Japan eliminates barrier to large imported boats

CHICAGO – A change in Japan’s boat operators’ license requirements means American boat and accessory manufacturers should find an expanded market for their products in Japan, the National Marine Manufacturers Association reported in a statement today.

Japan's Ministry of Land, Infrastructure and Transport has eliminated the "five gross ton limitation" from its boat operator licenses, effective today, a restriction that limited the vast majority of Japanese boaters to operating a craft measuring less than five gross tons (equivalent to approximately 32 feet).

Boaters wishing to operate larger boats were required to take time-consuming and very expensive boating courses, with the result that most boaters simply settled for smaller, mostly domestically manufactured boats, NMMA stated.

As a result of this measure, the number of boaters permitted to operate larger boats has been instantly increased by a very large factor.

“There are only about 6,500 boats over five gross tons in Japan out of a total of approximately 300,000 pleasure boats (not counting PWCs). Around 171,500 of these boats measure between 5 and 10 meters,” said Hal Offutt, manager of the NMMA Tokyo Office. “Many locally built boats have been designed to slide in just below five gross tons, but these boats are often compromised in some fashion. Many who would have bought one of these boats in the past are now free to buy a larger, better-designed craft. Since most of the larger boats in this segment are imports, American manufacturers could have a significant opportunity in Japan to increase their sales.”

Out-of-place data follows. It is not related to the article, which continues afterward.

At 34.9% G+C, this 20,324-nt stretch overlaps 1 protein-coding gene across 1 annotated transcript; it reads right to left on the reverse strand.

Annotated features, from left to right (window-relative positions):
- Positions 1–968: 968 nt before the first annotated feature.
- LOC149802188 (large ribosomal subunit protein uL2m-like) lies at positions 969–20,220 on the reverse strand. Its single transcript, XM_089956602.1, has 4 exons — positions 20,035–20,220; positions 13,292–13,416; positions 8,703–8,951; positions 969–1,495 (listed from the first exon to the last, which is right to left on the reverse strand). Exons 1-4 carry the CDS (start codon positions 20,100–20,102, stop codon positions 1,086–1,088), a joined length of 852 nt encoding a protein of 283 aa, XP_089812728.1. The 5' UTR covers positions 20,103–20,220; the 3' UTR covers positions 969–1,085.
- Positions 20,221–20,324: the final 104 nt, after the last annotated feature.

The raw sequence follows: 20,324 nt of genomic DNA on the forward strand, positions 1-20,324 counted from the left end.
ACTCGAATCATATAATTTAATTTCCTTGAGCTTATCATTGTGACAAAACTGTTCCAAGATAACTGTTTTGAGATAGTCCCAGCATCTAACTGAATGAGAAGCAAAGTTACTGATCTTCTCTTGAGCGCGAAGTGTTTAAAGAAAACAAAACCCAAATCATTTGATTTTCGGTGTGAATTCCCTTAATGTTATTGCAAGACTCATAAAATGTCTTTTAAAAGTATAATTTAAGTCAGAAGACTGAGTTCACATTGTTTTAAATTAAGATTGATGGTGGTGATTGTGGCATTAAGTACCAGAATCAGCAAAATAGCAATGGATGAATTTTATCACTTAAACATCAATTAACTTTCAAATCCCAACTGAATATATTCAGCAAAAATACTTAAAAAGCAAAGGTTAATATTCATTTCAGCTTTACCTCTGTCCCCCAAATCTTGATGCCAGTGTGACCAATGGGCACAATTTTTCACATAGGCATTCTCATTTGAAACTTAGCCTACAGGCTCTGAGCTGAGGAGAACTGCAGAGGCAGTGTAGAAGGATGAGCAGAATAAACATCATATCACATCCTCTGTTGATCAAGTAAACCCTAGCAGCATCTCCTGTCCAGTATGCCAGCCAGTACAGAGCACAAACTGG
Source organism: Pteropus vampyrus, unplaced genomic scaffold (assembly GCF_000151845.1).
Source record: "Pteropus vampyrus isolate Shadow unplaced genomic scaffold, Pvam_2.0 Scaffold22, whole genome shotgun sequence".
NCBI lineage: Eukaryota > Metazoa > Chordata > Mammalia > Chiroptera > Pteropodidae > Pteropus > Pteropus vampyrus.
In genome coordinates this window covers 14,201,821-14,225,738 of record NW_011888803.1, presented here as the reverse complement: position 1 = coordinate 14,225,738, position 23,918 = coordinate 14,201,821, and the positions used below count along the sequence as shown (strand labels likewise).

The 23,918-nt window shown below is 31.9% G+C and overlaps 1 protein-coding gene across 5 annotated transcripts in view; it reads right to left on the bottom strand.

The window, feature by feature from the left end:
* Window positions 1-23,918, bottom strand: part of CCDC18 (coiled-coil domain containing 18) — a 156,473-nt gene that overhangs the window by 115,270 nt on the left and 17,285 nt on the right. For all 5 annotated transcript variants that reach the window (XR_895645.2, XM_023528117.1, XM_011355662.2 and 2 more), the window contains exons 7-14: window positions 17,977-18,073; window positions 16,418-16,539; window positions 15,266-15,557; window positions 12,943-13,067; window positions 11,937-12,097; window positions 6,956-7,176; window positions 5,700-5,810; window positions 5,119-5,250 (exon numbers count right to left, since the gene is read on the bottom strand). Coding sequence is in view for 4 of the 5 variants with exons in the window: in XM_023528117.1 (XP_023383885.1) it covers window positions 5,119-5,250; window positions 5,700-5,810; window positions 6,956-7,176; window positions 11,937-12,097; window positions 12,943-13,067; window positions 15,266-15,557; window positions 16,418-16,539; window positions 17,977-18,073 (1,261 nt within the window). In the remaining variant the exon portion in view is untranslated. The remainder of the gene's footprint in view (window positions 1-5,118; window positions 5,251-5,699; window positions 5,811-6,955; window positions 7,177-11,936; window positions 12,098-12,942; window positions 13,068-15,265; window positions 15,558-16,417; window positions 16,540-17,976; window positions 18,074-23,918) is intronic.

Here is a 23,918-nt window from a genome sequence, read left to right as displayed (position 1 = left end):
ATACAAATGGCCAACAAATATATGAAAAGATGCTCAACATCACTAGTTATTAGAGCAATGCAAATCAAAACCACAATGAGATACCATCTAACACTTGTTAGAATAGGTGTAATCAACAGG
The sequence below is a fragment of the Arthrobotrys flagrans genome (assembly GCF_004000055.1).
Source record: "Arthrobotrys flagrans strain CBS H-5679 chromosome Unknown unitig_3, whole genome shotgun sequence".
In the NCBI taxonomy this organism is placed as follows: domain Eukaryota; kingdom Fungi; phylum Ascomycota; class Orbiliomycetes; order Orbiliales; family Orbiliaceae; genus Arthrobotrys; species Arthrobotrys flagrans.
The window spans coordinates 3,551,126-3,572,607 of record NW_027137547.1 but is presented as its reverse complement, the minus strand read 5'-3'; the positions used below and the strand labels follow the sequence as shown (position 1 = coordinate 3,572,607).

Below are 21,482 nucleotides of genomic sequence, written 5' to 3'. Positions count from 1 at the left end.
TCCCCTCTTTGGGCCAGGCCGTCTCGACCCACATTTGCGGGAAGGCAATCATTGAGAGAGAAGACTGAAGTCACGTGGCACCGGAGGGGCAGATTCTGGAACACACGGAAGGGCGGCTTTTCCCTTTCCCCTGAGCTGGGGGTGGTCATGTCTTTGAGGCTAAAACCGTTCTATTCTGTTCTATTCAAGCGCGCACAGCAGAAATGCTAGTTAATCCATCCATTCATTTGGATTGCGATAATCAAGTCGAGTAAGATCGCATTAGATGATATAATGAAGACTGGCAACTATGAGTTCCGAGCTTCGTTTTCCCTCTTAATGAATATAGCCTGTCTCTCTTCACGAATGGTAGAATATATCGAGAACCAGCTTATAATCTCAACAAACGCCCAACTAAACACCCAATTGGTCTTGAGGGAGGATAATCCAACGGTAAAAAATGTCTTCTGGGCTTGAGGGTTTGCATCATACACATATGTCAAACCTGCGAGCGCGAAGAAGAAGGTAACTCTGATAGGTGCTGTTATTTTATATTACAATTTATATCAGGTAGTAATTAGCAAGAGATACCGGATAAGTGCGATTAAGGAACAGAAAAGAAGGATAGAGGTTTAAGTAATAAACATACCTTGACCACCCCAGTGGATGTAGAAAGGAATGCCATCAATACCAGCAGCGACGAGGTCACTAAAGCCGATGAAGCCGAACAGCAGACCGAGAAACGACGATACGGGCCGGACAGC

NMMA’s efforts pay off

The NMMA said it has been pointing out for years that this five ton limit has acted as a barrier to US imports and made the elimination of this restriction a major goal of last year's negotiations in the US-Japan Small Craft Working Group, a body created by the US Japan Trade Forum to discuss and solve trade disputes between the two countries.

“This is by far the most important deregulatory measure taken by Japanese authorities in the marine sector to date,” said NMMA President Thom Dammrich. “We are very pleased by the action of MLIT's License Division and would like to compliment their officials for seriously considering our concerns and responding in a positive fashion.”

For years, NMMA has encouraged Japan to adopt international standards and eliminate the many unique and burdensome regulations that have the effect of limiting the size of the boating market and the opportunities for American manufacturers to sell their products in Japan, the association reported.

In addition to the elimination of the five ton limit, other successes to date have been the simplification of engine testing requirements, simplification of plastic fuel tank inspection requirements, the expansion of the definition of a pleasure boat to include boats up to 24 meters (around 78.5 feet), and other measures.

The NMMA said it continues to talk with Japanese authorities regarding simplification of Japan's unique inspection system for imported boats. For more information, contact NMMA Regulatory Counsel Cindy Squires at (202) 737-9766; csquires@nmma.org.

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